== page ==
County Registrar Asks for Permission to Use Same Uncertified ES&S Touch-Screen Machines Again, Despite Cost and State's $15 Million Lawsuit Against Distributor...
By Brad Friedman on 11/24/2007, 9:44pm PT  

Blogged by Brad from St. Louis, MO...

Things are really expensive in Marin County, California. For example, the cost to the county, so far, for each vote cast on their brand-new AutoMARK touch-screen voting machines has been $45,588.23.

Yes, that's more than $45,000 per vote for each of the 17 votes cast on the county's 130 machines over the last two countywide elections since they began using them.

And apparently, the county's elected Registrar of Voters, Michael Smith, really wants to continue using those machines, even though ES&S, the company which distributes them, is now being sued by the State of California for deploying uncertified AutoMARK machines in counties across the state, in violation of state law.

Nonetheless, Smith is asking CA Secretary of State Debra Bowen if he can continue using the uncertified machines in the upcoming Presidential Primary election next February, despite all of that, according to the Marin Independent Journal, who reports today:

Marin was one of five California counties that bought the machines. The county spent $775,000 to buy 130 machines. They were used by 17 voters in the two countywide elections during which they were used.

True, the cost per vote on the AutoMARK in Marin will theoretically come down with each successive election in which they are used (depending on what ES&S charges the county to program them each time, plus the excessive costs of warranties). In a decade or two, at this rate, if the same machines are still in use, each vote cast would come at a bargain basement price of just a few thousand dollars a piece.

The AutoMARK touch-screen voting system is not a Direct Recording Electronic (DRE) touch-screen machine, like those made by Diebold, Sequoia and even ES&S, in that it does not record vote totals. Instead, it simply uses a touch-screen and/or audio interface to allow disabled voters to print out their ballot on a piece of paper which is then counted by another device or by hand.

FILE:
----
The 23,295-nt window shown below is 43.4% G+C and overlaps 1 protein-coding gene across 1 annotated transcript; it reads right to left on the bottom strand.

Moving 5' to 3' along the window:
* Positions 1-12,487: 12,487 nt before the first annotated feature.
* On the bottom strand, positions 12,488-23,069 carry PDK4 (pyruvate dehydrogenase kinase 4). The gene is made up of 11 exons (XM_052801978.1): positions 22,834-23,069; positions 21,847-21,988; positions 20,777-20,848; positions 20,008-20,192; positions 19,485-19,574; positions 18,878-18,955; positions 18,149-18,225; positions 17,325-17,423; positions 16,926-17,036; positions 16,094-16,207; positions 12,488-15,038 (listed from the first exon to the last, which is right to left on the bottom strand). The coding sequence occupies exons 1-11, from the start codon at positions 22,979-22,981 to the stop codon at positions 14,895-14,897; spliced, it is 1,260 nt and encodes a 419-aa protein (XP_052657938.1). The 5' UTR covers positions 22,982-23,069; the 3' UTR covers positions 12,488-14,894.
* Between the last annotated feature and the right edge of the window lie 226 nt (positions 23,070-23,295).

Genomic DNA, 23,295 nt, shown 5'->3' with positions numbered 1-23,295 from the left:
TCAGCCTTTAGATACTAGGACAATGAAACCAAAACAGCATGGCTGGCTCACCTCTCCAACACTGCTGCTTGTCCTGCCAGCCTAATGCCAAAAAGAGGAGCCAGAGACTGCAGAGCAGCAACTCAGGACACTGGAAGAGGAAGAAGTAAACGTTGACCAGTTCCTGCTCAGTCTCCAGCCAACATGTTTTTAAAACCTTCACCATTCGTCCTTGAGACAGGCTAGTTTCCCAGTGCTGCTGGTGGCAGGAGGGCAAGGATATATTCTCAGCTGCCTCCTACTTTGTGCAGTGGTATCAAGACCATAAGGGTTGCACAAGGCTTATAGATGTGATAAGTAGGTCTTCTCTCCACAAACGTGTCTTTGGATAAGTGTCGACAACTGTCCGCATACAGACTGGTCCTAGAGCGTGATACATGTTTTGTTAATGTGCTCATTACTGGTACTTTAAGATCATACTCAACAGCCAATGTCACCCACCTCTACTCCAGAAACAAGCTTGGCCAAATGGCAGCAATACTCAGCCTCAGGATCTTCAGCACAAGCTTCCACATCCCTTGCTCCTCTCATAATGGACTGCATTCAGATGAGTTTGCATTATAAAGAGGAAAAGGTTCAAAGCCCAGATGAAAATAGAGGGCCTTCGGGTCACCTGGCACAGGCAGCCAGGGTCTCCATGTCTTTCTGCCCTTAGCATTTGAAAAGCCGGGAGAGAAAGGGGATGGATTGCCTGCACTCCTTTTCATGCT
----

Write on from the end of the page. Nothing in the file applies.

Even at that, the AutoMARK, like all of the other devices recently tested for accessibility [PDF] in Bowen's "Top-to-Bottom Review" of e-voting systems fails to meet the requirements of the Help America Vote Act (HAVA) of 2002, which mandates one device per polling place allowing disabled and blind voters to cast their ballot privately and independently.

That particular mandate has been frequently (and inaccurately) cited by elections officials and media around the country, as the reason many states and counties decided to purchase new, inaccessible, inaccurate, untested, hackable electronic voting systems for all voters, with the aid of $3.8 billion in federal tax-dollars appropriated for the purchase of such systems.

Options for disabled-accessible voting systems in California are limited however. The state's previous Secretary of State, Bruce McPherson, refused to certify low-tech, inexpensive, tactile ballot devices, such as the Vote-PAD, for disabled and blind voters. So county registrars are forced to purchase the expensive electronic devices even if they don't work, are too expensive, and in this, are uncertified. Nobody, however, forces ES&S to overprice them as they do.

In addition to Bowen's lawsuit against ES&S --- which she announced last week, stating that the company had "ignored the law over and over and over again" --- San Francisco has also now filed their own separate lawsuit against ES&S, the world's largest distributor of voting systems, alleging fraud, false claims and breach of contract.

Marin County's Registrar of Voters, however, seems to feel just fine about the company. To date, we're unaware of any lawsuits against him. But perhaps someone in Marin County will soon step up.

CORRECTION: Due to a math error, we had originally reported the cost per vote cast on the AutoMARK machines in Marin as $55,357. The cost is actually just $45,588 per vote. The BRAD BLOG regrets the error.

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